Testicular surgery is any surgical operation on the testicles.
Testicular surgery is used primarily to correct developmental defects, treat infection or trauma, and treat cancer of the testes.
Testicular surgery, a group of surgical operations performed on the testicles, is considered major surgery. In all cases, except when the testes are being removed, care must be taken not to damage any of the nerves and blood vessels supplying the testes and associated organs.
Testicular surgery is commonly performed for the following reasons: to reposition undescended testes (orchiopexy); to correct testicular torsion; to treat testicular cancer, which may involve removal of the testicles (castration) or the testes (orchiectomy); to treat traumatic injuries of the testicles; and to correct intersex states.
Undescended testes are testes that have not dropped into the scrotum. During the fetal stage of development, the testes are not in the scrotum, but in the body. As male children age, the testes descend from the body to the scrotum for proper maturation and function. Undescended testes must be treated with surgery. There are two types of undescended testes, ectopic and cryptorchid. Ectopic testes are outside the normal route of descent. Cryptorchid testes are in the proper route of descent, but descent has been stopped before the testes reached the scrotum. The treatment for undescended testes is a surgical operation called orchiopexy, in which an incision allows the surgeon to reach the testes and pull them down into the scrotum. This operation is best done between the ages of one and two; otherwise, the testes are unlikely to mature normally. If the patient has one normal testis and one poorly developed testis, the undeveloped testis is usually removed.
Testicular torsion is a developmental defect in the tissues of the scrotum that allows the testes to rotate within the scrotum. This results in the blood vessels around other tubes in the scrotum to become wrapped around each other, resulting in blood supply to the testes bring cut off. Torsion disease is seen in young boys. Pain, nausea, and scrotal swelling are the main symptoms. When torsion is suspected, immediate surgery is recommended. An incision is made in the scrotum, and the blood vessels and other tissues are untangled. During surgery, the testes are examined to determine their condition. If they have received enough blood to remain viable, the testes are surgically attached to scrotal tissue to prevent twisting from recurring. If the testes do not regain a healthy pink color after the blood vessels have been untangled, then it is best to remove the testes. The lack of a pink color indicates that the testes have been without blood for too long a time period, and are dead tissue. Unless removed, they will turn necrotic and cause further harm to the body. Usually, testicular torsion occurs in only one testis. However, because the other testicle has similar anatomy, it too is subject to torsion. During surgery, the other testicle is attached to scrotal tissue to prevent torsion from occurring.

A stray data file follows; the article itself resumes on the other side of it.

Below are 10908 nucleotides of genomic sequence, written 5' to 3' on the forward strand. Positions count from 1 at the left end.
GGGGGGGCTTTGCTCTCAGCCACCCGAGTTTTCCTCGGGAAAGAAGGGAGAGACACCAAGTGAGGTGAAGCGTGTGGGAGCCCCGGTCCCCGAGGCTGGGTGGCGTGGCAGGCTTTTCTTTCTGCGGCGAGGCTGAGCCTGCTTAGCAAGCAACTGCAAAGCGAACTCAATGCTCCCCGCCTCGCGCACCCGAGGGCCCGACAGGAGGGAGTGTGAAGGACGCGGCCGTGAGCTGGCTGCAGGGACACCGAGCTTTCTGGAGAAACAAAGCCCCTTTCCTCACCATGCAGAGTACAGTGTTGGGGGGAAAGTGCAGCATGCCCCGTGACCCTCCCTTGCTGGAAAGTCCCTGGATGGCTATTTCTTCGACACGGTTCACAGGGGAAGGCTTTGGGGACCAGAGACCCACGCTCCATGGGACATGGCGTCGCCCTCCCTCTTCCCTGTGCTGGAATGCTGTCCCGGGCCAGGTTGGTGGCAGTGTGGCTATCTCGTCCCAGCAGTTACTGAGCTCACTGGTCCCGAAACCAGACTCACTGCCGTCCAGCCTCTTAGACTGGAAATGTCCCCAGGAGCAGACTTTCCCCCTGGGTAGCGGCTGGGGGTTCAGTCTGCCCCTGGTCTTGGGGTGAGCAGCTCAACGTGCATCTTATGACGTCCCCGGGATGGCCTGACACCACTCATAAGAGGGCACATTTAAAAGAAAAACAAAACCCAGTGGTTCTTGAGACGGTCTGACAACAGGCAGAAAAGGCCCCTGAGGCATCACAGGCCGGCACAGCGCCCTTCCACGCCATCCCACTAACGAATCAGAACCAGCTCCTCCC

Carcinoma of the testes is the medical term for cancer of the testicles. For males between ages 20-35, carcinoma of the testes is the second most common cancer. It accounts for 1-2% of all cancers in all males. There are many kinds of cancer that can affect the testes. A mass of tissue that is suspected to be cancer should be removed surgically. It is recommended that a biopsy not be performed, but that the physician proceed directly to surgery. Biopsies have not proven to be better at diagnosing cancer of the testicles than exploratory surgery. If the presence of cancer is confirmed during exploratory surgery, surgical excision of the cancer can be performed immediately.
The approach to the cancer during the operation depends on the location of the tissue mass. The two main approaches are through the scrotum and through the groin (inguinal region). The amount of tissue removed is variable and depends on the amount of cancerous tissue and the location. However, if a solid lesion is confirmed within a testis, a radical orchiectomy should be performed. A radical orchiectomy is a complete removal of one or both testes and associated lymphatic tissue. Other tumors allow partial removal of a testis. After surgery, the tumor is examined to determine the type of tumor for use as a guide in followup therapy.